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Settler roles and responsibilities: Engaging Indigenous rights in Canadian environmental activist organisations post-TRC and #IdleNoMore

Citation: Mccallum, Karen (2018) Settler roles and responsibilities: Engaging Indigenous rights in Canadian environmental activist organisations post-TRC and #IdleNoMore. Doctoral thesis, University of London.

MCCALLUM, K PhD November 2018.pdf

Creative Commons: Attribution-No Derivative Works 4.0

In this thesis I investigate how settler environmentalists in organising hubs in Central and Eastern Canada were engaged with Indigenous rights issues through their environmental activist work in 2014 and 2015. I consider how settlers in these hubs understood their roles and responsibilities to the project of advancing Indigenous rights alongside #IdleNoMore – a broader Indigenous-led movement. I also consider how settler activists acted out their roles and responsibilities towards Indigenous peoples in relation to the politics of reconciliation and Indigenous rights that emerged in response to the Truth and Reconciliation Commission of Canada. In 2015 Canada concluded the Truth and Reconciliation Commission of Canada (2008-2015). This commission took place at the same time as the #IdleNoMore social Movement (2012-2014) was springing up around the country, demonstrating Indigenous aspirations for changed political relationships. A long history of dispute, conflict and even animosity undergirds historical Indigenous / settler relations. I sought in this research project to understand how settler environmental activists engaged in relations of responsibility, reflecting an urgent interest amongst settlers to incorporate Indigenous rights into their mandates. This research looks through the lens of settler colonial studies and social psychology to ask why, in an age when information about Indigenous aspirations and goals are so readily available, settler publics still find it difficult to engage with forwarding Indigenous rights goals. This thesis provides a framework for understanding the reasons why settlers sometimes struggle to work with Indigenous peoples towards decolonisation and reconciliation through the lens of understanding settler emotions against the backdrop of Indigenous human rights abuses in Canada. Ultimately I argue that if environmentalists want to bring an Indigenous rights lens into their activist workspaces they should avoid precipitating selfreferential emotions such as shame and guilt. I recommend that they work to increase organisational capacity to take collective responsibility for doing Indigenous rights work. I also argue that settlers should avoid directing energy towards self-referential strategies designed to relieve uncomfortable emotions; specifically, settlers must centre the aspirations of Indigenous peoples in their environmental activism work. This thesis is the product of bringing together multiple disciplines that do not speak enough to each other: social psychology and settler colonial studies. I looked at settler colonial studies through the lenses of feminist theory and Indigenous theory. The critical insight I gained from feminist theorists was to look for theory in the details of unexceptional stories told by the people I interviewed. Rather than focus only on their narratives of participating in overt political organising, I asked them to tell me about their families, their relationships, their memories of the ways Indigenous rights issues had crossed their paths throughout their lives. Indigenous theory framed my overall conceptualisation of the research problem. As a Canadian settler researcher I acknowledge my relationship with the larger project of decolonisation of Turtle Island and place my study in the midst of an Indigenous-centred critique of colonial Canada.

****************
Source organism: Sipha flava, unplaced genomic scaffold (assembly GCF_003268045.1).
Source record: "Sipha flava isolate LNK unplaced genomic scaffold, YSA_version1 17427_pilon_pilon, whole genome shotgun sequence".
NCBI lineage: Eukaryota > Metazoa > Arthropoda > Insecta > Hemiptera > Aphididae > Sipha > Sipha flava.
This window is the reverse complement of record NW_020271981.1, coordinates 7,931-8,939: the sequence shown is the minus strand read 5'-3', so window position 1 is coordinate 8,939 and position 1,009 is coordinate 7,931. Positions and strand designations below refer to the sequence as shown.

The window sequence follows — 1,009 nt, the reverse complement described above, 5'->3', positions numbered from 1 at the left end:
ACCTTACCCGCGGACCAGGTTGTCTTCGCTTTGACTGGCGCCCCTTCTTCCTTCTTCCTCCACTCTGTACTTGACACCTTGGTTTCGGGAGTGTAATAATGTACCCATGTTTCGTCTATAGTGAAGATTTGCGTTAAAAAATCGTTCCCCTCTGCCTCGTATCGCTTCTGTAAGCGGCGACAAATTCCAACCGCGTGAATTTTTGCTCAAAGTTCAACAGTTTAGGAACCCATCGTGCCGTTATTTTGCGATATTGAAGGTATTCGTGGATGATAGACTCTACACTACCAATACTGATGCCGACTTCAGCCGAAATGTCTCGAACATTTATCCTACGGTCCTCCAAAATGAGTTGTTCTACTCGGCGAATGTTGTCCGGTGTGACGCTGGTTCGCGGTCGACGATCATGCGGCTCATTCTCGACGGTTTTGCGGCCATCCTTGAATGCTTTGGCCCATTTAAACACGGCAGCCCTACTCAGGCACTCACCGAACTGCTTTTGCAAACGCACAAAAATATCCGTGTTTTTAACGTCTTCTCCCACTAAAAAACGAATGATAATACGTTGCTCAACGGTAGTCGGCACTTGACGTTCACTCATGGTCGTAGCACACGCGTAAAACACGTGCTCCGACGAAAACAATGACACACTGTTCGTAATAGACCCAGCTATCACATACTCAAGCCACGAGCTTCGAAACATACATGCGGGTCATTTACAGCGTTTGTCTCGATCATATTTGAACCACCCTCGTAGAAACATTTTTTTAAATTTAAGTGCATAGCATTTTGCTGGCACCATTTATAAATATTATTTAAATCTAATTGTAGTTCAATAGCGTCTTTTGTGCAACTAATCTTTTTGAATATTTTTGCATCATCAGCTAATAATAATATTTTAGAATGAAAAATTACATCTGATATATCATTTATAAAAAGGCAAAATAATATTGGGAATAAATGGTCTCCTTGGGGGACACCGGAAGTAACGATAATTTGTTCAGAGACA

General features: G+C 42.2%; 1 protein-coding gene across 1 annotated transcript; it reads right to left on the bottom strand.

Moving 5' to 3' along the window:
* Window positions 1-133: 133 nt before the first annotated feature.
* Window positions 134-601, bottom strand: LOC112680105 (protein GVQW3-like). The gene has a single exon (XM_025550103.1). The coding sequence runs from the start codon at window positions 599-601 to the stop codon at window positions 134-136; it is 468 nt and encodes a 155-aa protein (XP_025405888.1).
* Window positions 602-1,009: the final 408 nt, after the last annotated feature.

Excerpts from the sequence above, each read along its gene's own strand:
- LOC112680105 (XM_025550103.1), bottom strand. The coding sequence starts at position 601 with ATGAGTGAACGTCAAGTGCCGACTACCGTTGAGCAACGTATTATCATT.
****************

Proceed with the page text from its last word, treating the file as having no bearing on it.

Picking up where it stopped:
Creators: Mccallum, Karen and
Subjects: Sociology & Anthropology
Divisions: Institute of Commonwealth Studies
Collections: Theses and Dissertations
  • 19 November 2018 (submitted)


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